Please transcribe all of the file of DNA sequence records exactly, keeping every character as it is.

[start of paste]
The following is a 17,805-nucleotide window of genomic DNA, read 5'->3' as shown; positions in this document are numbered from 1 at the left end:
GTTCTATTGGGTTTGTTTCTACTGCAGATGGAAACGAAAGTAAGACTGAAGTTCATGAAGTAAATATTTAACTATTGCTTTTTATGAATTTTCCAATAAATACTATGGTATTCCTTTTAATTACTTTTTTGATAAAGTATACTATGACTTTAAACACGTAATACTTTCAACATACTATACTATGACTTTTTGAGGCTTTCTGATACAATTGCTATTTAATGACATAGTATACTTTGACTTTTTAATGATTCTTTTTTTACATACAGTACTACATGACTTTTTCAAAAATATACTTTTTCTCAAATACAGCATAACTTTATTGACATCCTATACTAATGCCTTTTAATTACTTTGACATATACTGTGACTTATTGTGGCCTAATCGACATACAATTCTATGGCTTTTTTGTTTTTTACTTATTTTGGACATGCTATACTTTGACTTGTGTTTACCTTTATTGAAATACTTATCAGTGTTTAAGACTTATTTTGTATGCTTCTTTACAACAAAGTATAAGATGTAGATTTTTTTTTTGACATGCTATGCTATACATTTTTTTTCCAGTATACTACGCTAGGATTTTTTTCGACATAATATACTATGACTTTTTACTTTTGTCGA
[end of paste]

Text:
The following is a 17,805-nucleotide window of genomic DNA, read 5'->3' as shown; positions in this document are numbered from 1 at the left end:
GTTCTATTGGGTTTGTTTCTACTGCAGATGGAAACGAAAGTAAGACTGAAGTTCATGAAGTAAATATTTAACTATTGCTTTTTATGAATTTTCCAATAAATACTATGGTATTCCTTTTAATTACTTTTTTGATAAAGTATACTATGACTTTAAACACGTAATACTTTCAACATACTATACTATGACTTTTTGAGGCTTTCTGATACAATTGCTATTTAATGACATAGTATACTTTGACTTTTTAATGATTCTTTTTTTACATACAGTACTACATGACTTTTTCAAAAATATACTTTTTCTCAAATACAGCATAACTTTATTGACATCCTATACTAATGCCTTTTAATTACTTTGACATATACTGTGACTTATTGTGGCCTAATCGACATACAATTCTATGGCTTTTTTGTTTTTTACTTATTTTGGACATGCTATACTTTGACTTGTGTTTACCTTTATTGAAATACTTATCAGTGTTTAAGACTTATTTTGTATGCTTCTTTACAACAAAGTATAAGATGTAGATTTTTTTTTTGACATGCTATGCTATACATTTTTTTTCCAGTATACTACGCTAGGATTTTTTTCGACATAATATACTATGACTTTTTACTTTTGTCGA